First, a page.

I have had my amp for a year now and it has been working fine. Sometimes when it gets hot the red light will come on and I just shut the stereo off and cut it back on and it is ok (needed to lower the gain). Now I have a problem where the light does not turn green when I shut the power to the stereo off or lessen the gain on it. It just stays red.
Check the Ohm measurement of your speakers. See if they are about 4 Ohms. The More speakers you stack on an output, the LOWER the ohm ohm load.is. Meaning MORE current and heat.
Try stacking fewer spekers on each output and see if the amp runs cooler. However, if the protect light wont go out after you troubleshoot, the amp is damaged and probably meeds some new output transistors. You can search the internet for exact replacement transistors. Make a diagram of where they go and get the right ones in the right places and it should go. If it doesnt go, it might need new power supply transistors as well.
This is not a ovehaul light. It is called the protect indicator. It kicks in when the amp detects a fault on it's output. Disconnect the speaker / sub. Power up the amp and see if the light goes out. If it does you Sub is toast and needs to be replaced. If it stays on then the amp is done.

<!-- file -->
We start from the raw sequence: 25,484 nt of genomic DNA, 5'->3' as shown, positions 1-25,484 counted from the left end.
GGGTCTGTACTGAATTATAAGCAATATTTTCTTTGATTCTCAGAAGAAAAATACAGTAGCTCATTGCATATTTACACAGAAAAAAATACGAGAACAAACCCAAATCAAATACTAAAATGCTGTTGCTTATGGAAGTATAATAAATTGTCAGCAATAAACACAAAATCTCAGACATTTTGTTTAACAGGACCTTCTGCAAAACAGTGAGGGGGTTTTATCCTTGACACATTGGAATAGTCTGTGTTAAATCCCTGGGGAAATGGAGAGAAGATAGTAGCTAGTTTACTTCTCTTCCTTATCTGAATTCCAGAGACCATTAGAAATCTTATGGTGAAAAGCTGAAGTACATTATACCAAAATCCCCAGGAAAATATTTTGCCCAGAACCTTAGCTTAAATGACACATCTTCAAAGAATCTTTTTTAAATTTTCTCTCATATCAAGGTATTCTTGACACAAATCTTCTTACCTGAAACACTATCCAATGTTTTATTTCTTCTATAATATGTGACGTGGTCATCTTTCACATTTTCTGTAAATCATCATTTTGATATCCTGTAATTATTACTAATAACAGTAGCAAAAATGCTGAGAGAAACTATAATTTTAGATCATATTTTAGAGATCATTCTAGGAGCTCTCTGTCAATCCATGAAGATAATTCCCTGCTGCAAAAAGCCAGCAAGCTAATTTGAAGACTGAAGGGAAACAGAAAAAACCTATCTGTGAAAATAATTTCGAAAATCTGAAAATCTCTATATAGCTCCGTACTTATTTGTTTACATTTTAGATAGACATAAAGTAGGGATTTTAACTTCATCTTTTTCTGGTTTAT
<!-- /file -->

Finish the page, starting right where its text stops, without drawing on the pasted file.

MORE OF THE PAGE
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The lights on the front panel indicate fault codes dependent on the amount & intervals of the flashes. Fujitsu units carry a 5 year warranty so check with your local Fujitsu store for the agent in your area.
The pilot must encompass the thermocouple "bulb" in order for the thermocouple to generate enough current to keep the pilot valve on. You must also hold the red button down for a long enough period to get the thermocouple hot. If the pilot is not large enough, it could be due to a clog in the pilot orifice at the pilot itself. Sometimes a couple of passes over the end of it with fine steel wool is all it takes to clear it.
Hope this helps. Feel free to share what you found. Thanks.
The most common problem (I have fixed lots) is the Vertical amplifier has developed a loose connection. It probably just needs resoldering. As things expand it makes and looses connection you picture goes in and out. The vertical chip is a large black chip that gets hot, over time it degrades the solder until a connection is damaged. Most newer sets have a protection circuit that senses the lack of height, and shuts down the picture tube to save it. When the picture dropped to a line on older TVs and left that way too long it would burn a line into the face of the picture tube. You then had to have the picture tube replaced along with the vertical amp. it's kinda like a screensaver for your TV.